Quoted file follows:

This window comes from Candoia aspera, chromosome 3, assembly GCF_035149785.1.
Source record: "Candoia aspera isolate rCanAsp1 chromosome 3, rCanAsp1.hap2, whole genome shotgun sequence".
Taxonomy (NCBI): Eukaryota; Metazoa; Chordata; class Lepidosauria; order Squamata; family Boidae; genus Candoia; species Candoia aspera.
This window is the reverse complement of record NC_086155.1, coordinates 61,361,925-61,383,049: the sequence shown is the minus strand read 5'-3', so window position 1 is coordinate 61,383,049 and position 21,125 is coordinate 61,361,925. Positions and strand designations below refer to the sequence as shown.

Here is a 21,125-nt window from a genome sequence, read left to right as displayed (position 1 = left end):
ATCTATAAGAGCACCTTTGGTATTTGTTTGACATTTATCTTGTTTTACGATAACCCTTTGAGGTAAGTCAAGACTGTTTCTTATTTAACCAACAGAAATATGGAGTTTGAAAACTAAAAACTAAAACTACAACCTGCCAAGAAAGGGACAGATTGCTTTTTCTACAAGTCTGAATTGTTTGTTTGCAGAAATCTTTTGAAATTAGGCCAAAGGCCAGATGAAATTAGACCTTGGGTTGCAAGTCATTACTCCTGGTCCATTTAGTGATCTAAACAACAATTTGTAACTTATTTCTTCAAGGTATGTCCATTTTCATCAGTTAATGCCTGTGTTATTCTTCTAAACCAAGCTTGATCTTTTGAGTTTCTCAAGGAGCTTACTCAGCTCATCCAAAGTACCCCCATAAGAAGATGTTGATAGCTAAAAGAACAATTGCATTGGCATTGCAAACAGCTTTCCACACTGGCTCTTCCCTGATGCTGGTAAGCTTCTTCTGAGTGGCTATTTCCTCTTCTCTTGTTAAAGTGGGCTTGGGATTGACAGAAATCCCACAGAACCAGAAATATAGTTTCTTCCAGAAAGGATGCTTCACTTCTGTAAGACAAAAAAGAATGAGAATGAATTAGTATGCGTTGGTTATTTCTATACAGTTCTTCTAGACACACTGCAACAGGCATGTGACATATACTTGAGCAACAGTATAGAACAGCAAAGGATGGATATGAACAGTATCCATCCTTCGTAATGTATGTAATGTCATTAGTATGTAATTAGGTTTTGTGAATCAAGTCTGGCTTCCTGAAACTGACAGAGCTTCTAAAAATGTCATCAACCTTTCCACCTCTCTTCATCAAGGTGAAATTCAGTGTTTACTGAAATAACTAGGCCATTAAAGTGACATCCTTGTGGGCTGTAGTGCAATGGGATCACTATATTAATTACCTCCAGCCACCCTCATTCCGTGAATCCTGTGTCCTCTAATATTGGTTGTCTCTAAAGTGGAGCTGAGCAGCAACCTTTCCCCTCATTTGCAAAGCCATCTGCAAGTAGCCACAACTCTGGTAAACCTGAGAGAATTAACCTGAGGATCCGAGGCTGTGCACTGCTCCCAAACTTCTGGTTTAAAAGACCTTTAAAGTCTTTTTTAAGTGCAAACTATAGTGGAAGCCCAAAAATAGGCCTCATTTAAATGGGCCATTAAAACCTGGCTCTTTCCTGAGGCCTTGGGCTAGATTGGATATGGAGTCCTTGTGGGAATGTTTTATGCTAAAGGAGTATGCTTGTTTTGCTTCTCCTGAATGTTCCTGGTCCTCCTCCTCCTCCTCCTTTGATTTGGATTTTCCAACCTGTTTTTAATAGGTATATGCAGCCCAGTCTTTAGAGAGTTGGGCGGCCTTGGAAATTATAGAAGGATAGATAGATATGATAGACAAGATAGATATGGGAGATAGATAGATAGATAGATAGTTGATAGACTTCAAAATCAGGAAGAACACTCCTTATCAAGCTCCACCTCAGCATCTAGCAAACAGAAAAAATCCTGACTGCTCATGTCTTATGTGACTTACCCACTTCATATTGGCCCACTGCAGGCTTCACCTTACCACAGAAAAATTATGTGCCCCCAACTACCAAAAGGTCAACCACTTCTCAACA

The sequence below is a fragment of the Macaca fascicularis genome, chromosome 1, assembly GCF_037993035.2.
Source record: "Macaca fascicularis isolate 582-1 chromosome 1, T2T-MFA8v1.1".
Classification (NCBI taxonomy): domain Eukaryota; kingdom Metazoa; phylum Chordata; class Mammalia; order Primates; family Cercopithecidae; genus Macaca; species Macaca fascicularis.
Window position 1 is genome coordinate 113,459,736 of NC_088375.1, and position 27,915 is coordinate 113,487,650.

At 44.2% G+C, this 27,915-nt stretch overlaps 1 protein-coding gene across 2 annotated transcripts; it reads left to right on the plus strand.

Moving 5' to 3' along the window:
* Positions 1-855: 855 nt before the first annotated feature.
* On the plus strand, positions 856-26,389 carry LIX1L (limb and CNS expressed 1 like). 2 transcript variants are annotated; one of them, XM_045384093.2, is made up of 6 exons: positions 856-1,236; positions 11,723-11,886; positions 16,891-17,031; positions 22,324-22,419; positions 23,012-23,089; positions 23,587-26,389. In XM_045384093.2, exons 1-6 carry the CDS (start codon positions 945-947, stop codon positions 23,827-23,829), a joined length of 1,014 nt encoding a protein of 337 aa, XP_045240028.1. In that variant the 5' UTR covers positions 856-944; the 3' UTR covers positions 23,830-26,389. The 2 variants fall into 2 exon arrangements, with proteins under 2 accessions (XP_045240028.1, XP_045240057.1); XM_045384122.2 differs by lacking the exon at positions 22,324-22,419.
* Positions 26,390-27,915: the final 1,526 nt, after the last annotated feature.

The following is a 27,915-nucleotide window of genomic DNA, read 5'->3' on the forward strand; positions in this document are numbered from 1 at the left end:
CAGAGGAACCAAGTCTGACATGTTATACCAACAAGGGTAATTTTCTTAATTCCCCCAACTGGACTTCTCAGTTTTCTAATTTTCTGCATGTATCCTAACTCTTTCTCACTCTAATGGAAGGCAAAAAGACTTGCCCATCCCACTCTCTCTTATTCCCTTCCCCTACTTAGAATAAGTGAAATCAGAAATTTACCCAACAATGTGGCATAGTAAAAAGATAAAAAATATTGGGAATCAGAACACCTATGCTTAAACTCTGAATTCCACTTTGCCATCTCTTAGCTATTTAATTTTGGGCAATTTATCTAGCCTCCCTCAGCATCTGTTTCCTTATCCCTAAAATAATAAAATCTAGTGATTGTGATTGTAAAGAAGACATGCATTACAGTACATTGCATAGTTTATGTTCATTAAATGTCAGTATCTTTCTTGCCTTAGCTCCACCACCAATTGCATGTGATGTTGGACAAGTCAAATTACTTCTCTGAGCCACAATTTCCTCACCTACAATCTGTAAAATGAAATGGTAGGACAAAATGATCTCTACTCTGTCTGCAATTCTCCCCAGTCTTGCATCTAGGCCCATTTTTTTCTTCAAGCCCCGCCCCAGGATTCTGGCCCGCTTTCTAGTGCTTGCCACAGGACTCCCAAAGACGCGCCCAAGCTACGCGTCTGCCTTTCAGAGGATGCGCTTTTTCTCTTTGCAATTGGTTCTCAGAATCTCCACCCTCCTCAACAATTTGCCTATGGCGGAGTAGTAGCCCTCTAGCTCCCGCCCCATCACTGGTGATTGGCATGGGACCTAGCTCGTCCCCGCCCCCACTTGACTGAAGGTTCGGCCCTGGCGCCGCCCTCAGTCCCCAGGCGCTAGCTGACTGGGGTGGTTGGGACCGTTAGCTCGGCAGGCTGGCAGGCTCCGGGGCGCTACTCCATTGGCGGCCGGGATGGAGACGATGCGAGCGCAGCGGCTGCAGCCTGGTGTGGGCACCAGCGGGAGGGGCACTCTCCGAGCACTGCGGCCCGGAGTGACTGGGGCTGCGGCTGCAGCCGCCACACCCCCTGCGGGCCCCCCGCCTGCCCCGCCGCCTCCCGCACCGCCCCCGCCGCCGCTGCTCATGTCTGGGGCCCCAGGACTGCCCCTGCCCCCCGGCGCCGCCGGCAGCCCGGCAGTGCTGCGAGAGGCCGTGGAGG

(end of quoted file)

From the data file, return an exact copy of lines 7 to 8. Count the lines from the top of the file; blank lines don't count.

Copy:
The sequence below is a fragment of the Macaca fascicularis genome, chromosome 1, assembly GCF_037993035.2.
Source record: "Macaca fascicularis isolate 582-1 chromosome 1, T2T-MFA8v1.1".